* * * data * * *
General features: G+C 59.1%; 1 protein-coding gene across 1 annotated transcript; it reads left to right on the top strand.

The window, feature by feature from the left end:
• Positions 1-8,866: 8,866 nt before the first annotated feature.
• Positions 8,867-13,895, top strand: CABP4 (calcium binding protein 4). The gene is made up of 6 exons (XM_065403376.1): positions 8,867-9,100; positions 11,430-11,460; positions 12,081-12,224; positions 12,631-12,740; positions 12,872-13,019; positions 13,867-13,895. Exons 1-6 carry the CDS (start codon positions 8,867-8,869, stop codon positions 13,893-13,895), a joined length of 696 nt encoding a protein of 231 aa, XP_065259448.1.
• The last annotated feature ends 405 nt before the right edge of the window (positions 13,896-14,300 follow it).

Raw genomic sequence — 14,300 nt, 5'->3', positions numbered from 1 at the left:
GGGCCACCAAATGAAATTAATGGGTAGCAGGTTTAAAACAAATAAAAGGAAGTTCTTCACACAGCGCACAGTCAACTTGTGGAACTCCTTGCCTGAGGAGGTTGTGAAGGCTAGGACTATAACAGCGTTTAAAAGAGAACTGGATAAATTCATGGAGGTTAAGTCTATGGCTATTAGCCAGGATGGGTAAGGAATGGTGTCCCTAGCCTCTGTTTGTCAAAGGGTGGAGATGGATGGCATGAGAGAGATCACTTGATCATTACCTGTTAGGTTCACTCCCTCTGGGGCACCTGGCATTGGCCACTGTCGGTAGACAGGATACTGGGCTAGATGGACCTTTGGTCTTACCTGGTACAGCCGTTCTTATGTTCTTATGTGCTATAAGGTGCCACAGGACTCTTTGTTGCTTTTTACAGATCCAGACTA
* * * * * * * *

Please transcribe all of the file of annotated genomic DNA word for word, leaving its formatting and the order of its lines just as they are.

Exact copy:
General features: G+C 59.1%; 1 protein-coding gene across 1 annotated transcript; it reads left to right on the top strand.

The window, feature by feature from the left end:
• Positions 1-8,866: 8,866 nt before the first annotated feature.
• Positions 8,867-13,895, top strand: CABP4 (calcium binding protein 4). The gene is made up of 6 exons (XM_065403376.1): positions 8,867-9,100; positions 11,430-11,460; positions 12,081-12,224; positions 12,631-12,740; positions 12,872-13,019; positions 13,867-13,895. Exons 1-6 carry the CDS (start codon positions 8,867-8,869, stop codon positions 13,893-13,895), a joined length of 696 nt encoding a protein of 231 aa, XP_065259448.1.
• The last annotated feature ends 405 nt before the right edge of the window (positions 13,896-14,300 follow it).

Raw genomic sequence — 14,300 nt, 5'->3', positions numbered from 1 at the left:
GGGCCACCAAATGAAATTAATGGGTAGCAGGTTTAAAACAAATAAAAGGAAGTTCTTCACACAGCGCACAGTCAACTTGTGGAACTCCTTGCCTGAGGAGGTTGTGAAGGCTAGGACTATAACAGCGTTTAAAAGAGAACTGGATAAATTCATGGAGGTTAAGTCTATGGCTATTAGCCAGGATGGGTAAGGAATGGTGTCCCTAGCCTCTGTTTGTCAAAGGGTGGAGATGGATGGCATGAGAGAGATCACTTGATCATTACCTGTTAGGTTCACTCCCTCTGGGGCACCTGGCATTGGCCACTGTCGGTAGACAGGATACTGGGCTAGATGGACCTTTGGTCTTACCTGGTACAGCCGTTCTTATGTTCTTATGTGCTATAAGGTGCCACAGGACTCTTTGTTGCTTTTTACAGATCCAGACTA